8. You may find our latest newsletter interesting reading, as it shares your sentiments: Notice of AGM 2020:The contents (and the optimism level) of this Newsletter has changed several times! After postponement due to the ongoing Covid-19 situation, the Trust will hold its AGM on Thursday October 8th. It's our hope by then at least Season-Ticket holders will be attending matches.At the AGM we seek new Members of the Board. One of our longest serving Board members, Professor Michael Doherty, has reluctantly resigned his Board post due to the Covid-19 pressures of running a Law Department. He will still be available if the worst happens to the Club (see his article to be sent later). We at Rovers Trust would like to thank Professor Doherty for his service to Rovers Trust and its members.One other Board Member, Mr. David Riding, is due to seek re-election. Board Members serve for 2 years and the number of elected Board Members allows us to seek co-opted Board members in the same numbers. So please consider putting yourself forward for election–we have a lot to do!All that is required is that you must be a Rovers Trust Member, be nominated by another Rovers Trust Member, and be seconded by a third Rovers Trust Member.Any nominations should be directed to our Secretary, Michael Ellison via his email: michael91ellison@hotmail.comor if you want to discuss anything at all, contact the Chair, John Murray on 0044-7880507080, or email chair@roverstrust.co.ukJune Newsletter Response:The June Newsletter asked a number of questions –thanks to all those who responded.SEASON TICKETS:95% sought no refund (out of 52 responses) although 10% mentioned incentives for next season.NEXT SEASON:Some 42 respondents were keen to come back as soon as possible.VENKYS OWNERSHIP:Only 1 Member who replied was NOT happy for a rapprochement with Venkys.SALARY CAP:Including Twitter responses, some 118 supporters were in favour for each Division.- Note: Since the time of writing, clubs in Leagues 1+2 have recently voted in favour of Salary Caps. This shows there is appetite for change even at Board level within Football Clubs. Rovers Trust, alongside a multitude of Supporters Trusts, have helped in this regard by ensure fans' views are heard at Board level.Conclusion:If you wondered about the Rovers Trust position on EFL rules and policies to maintain the integrity of the EFL (and PL), here is a good summary recently put together by retiring Board member, Michael Doherty:'For Rovers supporters the events at Wigan, 20-odd miles down the road, over the last few months will have been both reassuringly familiar and depressingly chilling. The distant owners with a complex corporate network around the ownership arrangements – check. The obscure former footballer appointed as a ‘football consultant’ – check. The agents and loans and interest payments all happening right in the line of sight of a football organisation that has shown no genuine interest in protecting its clubs – check, check, check.Blackburn Rovers has suffered some indignities over the last decade, but we have been spared the near-death blow that fell on Bury and the tide of sanctions, points deductions, squad culls and (hopefully) in-depth investigations that have started to roll over Wigan Athletic. Memories are both very long and very short in football – who remembers Wigan profiting from Bolton Wanderers financial distress by buying their principal training ground as long ago as 2016? The current model of ownership and regulation in the EFL keeps disaster lurking just over the horizon for the majority of its clubs.Those were not particularly cheery paragraphs, were they? More direct and useful questions are;• What can Rovers supporters do to reduce the risk of similar existential threats to the continuance of the club that has been at the heart of our community for 145 years? Look at what has saved clubs facing similar threats – not the Government, not the FA, not the EFL. It had been supporters who have created or, more effectively, drawn on existing organisational structures to save their clubs – see Wimbledon, Bury, Cambridge, Portsmouth, Swansea etc etc etc for examples.• What can Rovers supporters do to avoid the need for this sort of crisis-management, heart-in-the-mouth, sleepless-night approach to supporters saving their clubs? It cannot lie in individual action. It can only lie in collective action from a legitimate supporters’ organisation that can push for real change. The Rovers Trust is a member of the Football Supporters Association. It is sitting down across tables with Government ministers, FA, EFL etc putting forward specific demands to protect clubs as not ‘ordinary busineses’ but as expressions of community identity. This involves removing conflicts of interest, professionalising the regulatory abilities of football authorities and introducing greater financial responsibility and transparency.Rovers Trust can be a part of that conversation via the FSA and you can be a voice in this debate because you are a Member of the Trust.'Keep the faith, get involved and encourage others to join via www.roverstrust.co.uk.John Murray, Chair of Trust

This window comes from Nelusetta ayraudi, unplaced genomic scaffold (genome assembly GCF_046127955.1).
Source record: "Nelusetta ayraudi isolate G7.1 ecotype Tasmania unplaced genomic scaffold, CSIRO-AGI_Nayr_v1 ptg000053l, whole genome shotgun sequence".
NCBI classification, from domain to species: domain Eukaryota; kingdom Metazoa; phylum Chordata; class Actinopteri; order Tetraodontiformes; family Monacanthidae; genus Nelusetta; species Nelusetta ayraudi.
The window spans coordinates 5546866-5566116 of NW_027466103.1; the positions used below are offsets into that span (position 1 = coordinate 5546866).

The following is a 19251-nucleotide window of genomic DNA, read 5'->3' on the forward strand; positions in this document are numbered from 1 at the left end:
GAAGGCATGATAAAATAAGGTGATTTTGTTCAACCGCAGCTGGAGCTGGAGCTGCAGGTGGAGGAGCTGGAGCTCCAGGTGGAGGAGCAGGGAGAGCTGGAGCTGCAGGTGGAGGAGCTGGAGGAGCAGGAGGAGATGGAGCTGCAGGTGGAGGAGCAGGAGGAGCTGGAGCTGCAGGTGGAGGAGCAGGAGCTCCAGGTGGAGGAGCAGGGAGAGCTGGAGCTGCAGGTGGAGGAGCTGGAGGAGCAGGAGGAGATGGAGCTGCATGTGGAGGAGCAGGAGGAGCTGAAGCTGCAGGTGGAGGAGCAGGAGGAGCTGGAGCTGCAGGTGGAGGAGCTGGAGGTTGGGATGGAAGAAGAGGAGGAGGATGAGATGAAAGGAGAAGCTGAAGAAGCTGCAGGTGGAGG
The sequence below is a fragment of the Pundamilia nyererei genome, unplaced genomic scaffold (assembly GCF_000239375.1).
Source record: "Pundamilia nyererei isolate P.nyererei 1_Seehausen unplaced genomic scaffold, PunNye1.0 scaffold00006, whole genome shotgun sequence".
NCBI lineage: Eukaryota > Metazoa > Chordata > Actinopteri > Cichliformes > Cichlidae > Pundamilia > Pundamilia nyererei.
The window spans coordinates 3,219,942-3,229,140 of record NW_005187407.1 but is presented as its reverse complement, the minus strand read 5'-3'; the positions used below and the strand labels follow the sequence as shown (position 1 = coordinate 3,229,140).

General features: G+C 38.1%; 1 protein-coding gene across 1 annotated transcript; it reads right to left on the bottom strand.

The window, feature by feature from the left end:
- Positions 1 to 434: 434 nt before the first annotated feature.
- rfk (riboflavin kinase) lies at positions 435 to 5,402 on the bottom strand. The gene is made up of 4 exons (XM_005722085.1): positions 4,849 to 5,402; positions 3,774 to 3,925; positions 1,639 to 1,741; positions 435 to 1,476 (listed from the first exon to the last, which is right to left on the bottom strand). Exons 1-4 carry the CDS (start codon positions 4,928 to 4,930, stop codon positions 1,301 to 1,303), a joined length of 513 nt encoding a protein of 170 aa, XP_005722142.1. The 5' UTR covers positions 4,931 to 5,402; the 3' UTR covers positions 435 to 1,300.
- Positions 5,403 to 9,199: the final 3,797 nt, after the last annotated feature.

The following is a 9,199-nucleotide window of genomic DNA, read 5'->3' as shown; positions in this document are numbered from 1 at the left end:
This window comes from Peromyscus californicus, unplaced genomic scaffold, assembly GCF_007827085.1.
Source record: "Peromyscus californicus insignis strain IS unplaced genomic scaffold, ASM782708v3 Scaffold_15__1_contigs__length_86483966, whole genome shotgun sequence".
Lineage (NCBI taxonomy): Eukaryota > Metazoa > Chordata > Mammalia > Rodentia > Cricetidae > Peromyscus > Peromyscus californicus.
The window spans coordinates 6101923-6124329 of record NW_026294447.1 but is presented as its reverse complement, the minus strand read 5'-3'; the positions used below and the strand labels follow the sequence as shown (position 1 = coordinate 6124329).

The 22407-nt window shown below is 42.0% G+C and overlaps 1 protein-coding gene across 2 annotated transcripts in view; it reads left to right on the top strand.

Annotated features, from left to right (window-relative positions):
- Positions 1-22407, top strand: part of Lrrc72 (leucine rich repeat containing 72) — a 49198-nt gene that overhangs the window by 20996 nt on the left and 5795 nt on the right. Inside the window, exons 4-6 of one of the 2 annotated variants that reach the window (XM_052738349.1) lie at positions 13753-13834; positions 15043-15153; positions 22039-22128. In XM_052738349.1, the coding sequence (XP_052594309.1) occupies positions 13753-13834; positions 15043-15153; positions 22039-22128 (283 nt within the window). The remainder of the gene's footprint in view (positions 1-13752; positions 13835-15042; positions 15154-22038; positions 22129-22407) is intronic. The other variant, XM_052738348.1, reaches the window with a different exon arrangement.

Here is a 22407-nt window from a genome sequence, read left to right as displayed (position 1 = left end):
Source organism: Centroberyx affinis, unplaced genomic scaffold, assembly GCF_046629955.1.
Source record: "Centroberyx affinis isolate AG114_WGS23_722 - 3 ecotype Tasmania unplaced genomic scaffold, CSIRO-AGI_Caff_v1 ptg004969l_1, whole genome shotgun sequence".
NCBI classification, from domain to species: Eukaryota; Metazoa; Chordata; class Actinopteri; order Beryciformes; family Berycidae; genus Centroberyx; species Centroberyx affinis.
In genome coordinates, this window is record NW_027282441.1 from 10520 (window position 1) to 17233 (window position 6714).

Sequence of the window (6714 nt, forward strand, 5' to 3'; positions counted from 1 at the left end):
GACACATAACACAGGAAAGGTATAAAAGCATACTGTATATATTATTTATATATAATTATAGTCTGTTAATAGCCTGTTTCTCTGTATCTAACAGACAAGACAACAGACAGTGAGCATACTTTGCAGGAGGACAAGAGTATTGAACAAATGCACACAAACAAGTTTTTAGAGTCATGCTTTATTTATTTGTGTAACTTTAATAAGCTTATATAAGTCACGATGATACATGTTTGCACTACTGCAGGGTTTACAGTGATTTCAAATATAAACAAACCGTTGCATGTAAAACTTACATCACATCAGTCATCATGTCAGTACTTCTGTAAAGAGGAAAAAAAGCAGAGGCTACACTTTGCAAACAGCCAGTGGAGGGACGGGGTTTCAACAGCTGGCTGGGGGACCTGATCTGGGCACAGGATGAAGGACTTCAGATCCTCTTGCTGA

9. Rovers Trust has worked tirelessly over the last 8 years to persuade the FA, Premier League and English Football League in order to improve the safeguarding of the organisation and control of our Football Clubs. The Trust has decided to embrace a new medium and take the fight to the theatre to show the anxiety and devastation of being a true fan in these circumstances. Blackburn Rovers was an original founding member of the football league; therefore, the Rovers' Trust should also lead from the front and stage this production, not just for Rovers' fans, but also for the fans of clubs like Blackpool, Coventry, Wimbledon and Charlton etc. We feel it is time that the football authorities were made to sit up and take notice. We urge you to support this play and plight, providing a platform for the voice's of true fans to be heard in an exciting and revolutionary way. A sum of £9,000 is required to make this play happen; a national appeal which is supported by Henry Winter, one of the few prominent journalists to lend his support to football fans who feel a lost connection with their club. https://mobile.twitter.com/henrywinter/status/1092798519243689986 This is not a mere protest play. It’s a story about one fan’s feeling of depression and helplessness when there is a loss of localism, and the connection with his club begins to slip away. I’m sure we all know how that has felt at some point in the last 8 years, and we hope fans of other clubs who have had similar experiences of ownership to ours will support this message. If you wish to support this play, you can view the appeal brochure and donation pages from this link: https://www.roverstrust.com/2019/01/17/heart-scarf-soul-a-play-starring-a-blackburn-rovers-fan/ Please feel free to share far and wide!